ORLANDO – Research suggests that HIV-positive people who take the latest generations of AIDS medications are living almost as long as everyone else. But they still face special medical challenges, and an endocrinologist urged colleagues to adjust their approaches to diabetes in these patients.
said , of Johns Hopkins Medicine, Baltimore, in a presentation at the annual scientific sessions of the American Diabetes Association.
It’s not just a matter of subbing in an alternate drug here or there. When it comes to diabetes, patients with HIV require significant adjustments to diagnosis and treatment, Dr. Brown said.
In terms of diagnosis, treatment guidelines approved by the Infectious Diseases Society of America and ADA recommend that all HIV-positive patients be tested for diabetes before they begin taking antiretroviral therapy. Then, the guidelines suggest, they should be tested 4-6 weeks after initiation of therapy, and every 6-12 months going forward.
“It’s a bit of overkill to go every 6 months,” said Dr. Brown, who prefers an annual testing approach. He added that research has suggested that the 2-hour postload glucose test is more sensitive than the fasting glucose test in some HIV-positive populations. However, he believes that it’s generally fine to give a fasting glucose test before initiation of therapy – and on an annual basis afterward – rather than the more cumbersome postload test.
Still, he said, the postload test may be appropriate in a patient with impaired glucose tolerance “if you really want to make the diagnosis, and especially if you’ll change your treatment based on it.”
Ongoing treatment of HIV-positive patients also presents unique challenges, he said. For one, antiretroviral therapy seems to affect glucose metabolism and body fat, he said, and findings from a 2016 study suggest HIV-positive people who begin antiretroviral therapy face a higher risk of developing diabetes after weight gain ().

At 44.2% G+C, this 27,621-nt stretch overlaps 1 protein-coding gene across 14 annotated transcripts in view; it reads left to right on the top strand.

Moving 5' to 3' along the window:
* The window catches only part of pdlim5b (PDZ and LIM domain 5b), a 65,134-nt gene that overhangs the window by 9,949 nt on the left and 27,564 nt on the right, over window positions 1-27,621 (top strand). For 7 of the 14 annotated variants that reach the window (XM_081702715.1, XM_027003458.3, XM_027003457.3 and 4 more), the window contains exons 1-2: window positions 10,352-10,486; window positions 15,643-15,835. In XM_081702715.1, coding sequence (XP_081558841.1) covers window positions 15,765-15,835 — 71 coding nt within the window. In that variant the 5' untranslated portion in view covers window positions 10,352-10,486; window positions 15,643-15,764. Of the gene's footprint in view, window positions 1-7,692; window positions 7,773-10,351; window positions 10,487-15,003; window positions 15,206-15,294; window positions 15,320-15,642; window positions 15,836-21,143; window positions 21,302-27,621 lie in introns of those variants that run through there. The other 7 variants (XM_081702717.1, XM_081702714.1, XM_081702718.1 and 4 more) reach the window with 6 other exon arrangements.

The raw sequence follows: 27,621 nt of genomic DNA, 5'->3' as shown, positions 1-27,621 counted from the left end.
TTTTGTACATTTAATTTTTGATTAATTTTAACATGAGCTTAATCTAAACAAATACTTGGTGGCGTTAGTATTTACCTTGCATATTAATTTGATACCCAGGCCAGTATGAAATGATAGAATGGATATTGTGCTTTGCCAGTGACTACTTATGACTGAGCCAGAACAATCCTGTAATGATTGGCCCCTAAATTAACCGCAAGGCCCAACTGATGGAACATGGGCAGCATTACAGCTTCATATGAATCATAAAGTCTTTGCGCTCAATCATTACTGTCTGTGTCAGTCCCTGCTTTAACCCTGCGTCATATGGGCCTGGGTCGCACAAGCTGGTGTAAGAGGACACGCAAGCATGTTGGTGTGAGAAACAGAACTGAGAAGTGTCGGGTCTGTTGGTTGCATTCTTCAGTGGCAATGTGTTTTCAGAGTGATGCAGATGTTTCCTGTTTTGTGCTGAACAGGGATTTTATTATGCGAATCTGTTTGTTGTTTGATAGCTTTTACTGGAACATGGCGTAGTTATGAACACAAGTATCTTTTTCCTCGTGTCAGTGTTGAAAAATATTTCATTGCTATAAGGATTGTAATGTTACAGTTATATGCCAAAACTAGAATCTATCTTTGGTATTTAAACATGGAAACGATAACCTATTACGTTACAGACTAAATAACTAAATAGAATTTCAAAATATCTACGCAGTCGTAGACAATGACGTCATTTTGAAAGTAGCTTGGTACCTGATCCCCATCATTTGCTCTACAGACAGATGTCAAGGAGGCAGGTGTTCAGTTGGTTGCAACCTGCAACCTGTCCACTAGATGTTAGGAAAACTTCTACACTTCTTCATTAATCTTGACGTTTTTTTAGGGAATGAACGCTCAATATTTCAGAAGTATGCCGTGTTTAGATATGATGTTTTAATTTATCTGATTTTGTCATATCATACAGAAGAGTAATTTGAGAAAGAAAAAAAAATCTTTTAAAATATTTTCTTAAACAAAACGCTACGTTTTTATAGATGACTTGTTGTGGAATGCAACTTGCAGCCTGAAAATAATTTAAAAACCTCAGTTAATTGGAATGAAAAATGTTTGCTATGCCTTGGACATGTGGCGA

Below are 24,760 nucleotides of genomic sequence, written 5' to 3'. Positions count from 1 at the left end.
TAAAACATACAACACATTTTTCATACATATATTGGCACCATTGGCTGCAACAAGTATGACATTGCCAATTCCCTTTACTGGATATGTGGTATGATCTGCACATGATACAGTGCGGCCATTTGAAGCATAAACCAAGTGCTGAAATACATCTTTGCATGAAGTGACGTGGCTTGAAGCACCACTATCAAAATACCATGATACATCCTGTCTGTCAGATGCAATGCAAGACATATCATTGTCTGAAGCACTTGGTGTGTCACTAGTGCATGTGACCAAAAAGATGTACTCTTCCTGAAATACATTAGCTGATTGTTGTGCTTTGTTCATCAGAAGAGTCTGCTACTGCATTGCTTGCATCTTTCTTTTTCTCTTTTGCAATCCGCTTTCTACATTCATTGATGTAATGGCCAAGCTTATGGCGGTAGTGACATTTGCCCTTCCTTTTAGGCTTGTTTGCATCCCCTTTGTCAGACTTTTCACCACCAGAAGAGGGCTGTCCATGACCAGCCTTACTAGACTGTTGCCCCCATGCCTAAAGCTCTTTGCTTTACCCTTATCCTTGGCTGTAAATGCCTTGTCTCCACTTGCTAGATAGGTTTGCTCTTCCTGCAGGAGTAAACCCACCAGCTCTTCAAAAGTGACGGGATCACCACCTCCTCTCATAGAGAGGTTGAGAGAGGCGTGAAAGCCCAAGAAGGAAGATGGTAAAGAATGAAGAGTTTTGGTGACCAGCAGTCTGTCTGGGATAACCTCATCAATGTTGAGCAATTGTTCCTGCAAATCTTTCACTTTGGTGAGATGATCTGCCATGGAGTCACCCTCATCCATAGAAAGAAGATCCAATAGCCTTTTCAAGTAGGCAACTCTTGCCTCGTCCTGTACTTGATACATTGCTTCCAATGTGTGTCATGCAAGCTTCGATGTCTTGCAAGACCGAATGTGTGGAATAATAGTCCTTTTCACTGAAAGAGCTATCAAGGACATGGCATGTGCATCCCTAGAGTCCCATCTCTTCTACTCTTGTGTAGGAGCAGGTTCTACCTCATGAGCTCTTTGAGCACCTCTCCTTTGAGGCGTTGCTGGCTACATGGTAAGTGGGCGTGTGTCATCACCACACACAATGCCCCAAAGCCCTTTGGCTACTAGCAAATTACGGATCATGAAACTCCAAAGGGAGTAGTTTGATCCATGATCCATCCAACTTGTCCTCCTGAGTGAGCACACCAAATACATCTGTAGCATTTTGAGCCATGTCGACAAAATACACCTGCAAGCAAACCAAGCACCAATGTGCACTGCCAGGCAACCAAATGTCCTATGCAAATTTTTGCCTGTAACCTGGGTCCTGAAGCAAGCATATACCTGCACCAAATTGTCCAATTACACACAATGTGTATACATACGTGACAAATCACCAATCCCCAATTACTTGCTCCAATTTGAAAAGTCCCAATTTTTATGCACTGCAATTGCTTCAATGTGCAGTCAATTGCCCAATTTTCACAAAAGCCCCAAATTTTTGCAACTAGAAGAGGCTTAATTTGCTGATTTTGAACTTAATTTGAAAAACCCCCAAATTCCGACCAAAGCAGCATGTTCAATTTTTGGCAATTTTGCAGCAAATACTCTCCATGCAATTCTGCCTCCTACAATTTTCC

One option is to switch patients to integrase inhibitors, but findings from a 2017 study suggested that this may also lead to more weight gain, Dr. Brown said.
“This has been an evolving story,” he said. “The clinical consequences of this are unclear. This is a topic that’s being hotly investigated now in the HIV health world” ().
As for other diabetes management issues, Dr. Brown noted that hemoglobin A1c tests appear to underestimate glycemia in HIV-infected patients. He suggested that goal HbA1c levels should be lower in diabetic patients with HIV, especially those with CD4+ counts under 500 cells /mm3 and/or mean cell volume over 100 fL.
Research suggests that lifestyle changes seem to work well in HIV-positive patients, he said, and metformin is the ideal first-line drug treatment just as in the HIV-negative population. “It’s a good drug. We all love it,” he said. “It may improve lipohypertrophy and coronary plaque.”
He added that proteinuria and neuropathy are more common in HIV-positive patients with diabetes. He said levels of neuropathy and nephropathy could be related to AIDS drugs.
On the medication front, Dr. Brown cautioned about certain drugs in HIV-positive patients: The HIV drug dolutegravir increases metformin concentrations by about 80%, he said, and there are concerns about bone and cardiac health in HIV-positive patients who take the diabetes medications known as thiazolidinediones (glitazones).
He added that there are sparse data about the use of several types of diabetes drugs – DPP IV inhibitors, GLP-1 receptor agonists, and SGLT2 inhibitors – in HIV-positive patients.
Dr. Brown discloses consulting for Gilead Sciences, ViiV, BMS, Merck, Theratechnologies, and EMD Serono.